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Edward Shorter, a master mechanic and a Freeman of the City of London. In 1800 he took out a patent for propelling vessels, which he had named ‘the perpetual sculling machine.’
1802 Trial of the propellor in the naval transport Doncaster off Malta, demonstrated its value as a means of making progress in calm weather. It was powered in the trials by 8 men on the driving capstan, and made 1.5 mph in calm conditions (it was intended for towing large becalmed sailing ships). Shorter also stated that his propeller could also be driven by a steam engine.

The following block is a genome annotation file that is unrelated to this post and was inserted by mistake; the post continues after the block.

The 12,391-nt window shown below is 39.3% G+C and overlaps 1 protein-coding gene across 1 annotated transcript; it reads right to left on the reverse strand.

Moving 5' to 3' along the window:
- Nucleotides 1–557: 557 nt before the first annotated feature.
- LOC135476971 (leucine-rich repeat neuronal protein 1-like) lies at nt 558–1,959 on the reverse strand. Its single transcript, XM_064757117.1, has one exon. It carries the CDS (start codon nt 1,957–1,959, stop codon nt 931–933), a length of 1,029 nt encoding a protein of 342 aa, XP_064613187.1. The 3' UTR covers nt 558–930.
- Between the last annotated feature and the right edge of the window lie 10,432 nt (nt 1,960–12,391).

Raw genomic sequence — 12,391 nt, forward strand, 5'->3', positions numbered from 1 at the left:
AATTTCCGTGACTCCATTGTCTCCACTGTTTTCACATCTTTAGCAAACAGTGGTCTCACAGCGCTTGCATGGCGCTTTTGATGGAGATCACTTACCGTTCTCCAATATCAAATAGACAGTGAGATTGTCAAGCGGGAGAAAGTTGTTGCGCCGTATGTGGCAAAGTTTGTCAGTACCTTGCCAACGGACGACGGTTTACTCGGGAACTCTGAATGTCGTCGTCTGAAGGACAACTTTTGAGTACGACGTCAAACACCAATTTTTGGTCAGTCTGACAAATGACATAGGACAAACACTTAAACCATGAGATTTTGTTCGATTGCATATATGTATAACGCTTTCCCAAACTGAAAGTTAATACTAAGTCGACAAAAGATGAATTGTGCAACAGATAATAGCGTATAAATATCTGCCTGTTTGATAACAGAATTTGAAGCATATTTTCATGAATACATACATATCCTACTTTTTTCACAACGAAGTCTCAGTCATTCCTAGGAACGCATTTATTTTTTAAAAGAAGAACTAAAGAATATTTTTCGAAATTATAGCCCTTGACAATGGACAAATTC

A superb model of the contraption was displayed at the Science Museum in the fascinating marine engineering section (see photo). Note the buoy, and the guy/steering ropes.
James Lowe was apprenticed to Edward Shorter, and subsequently went into partnership with him.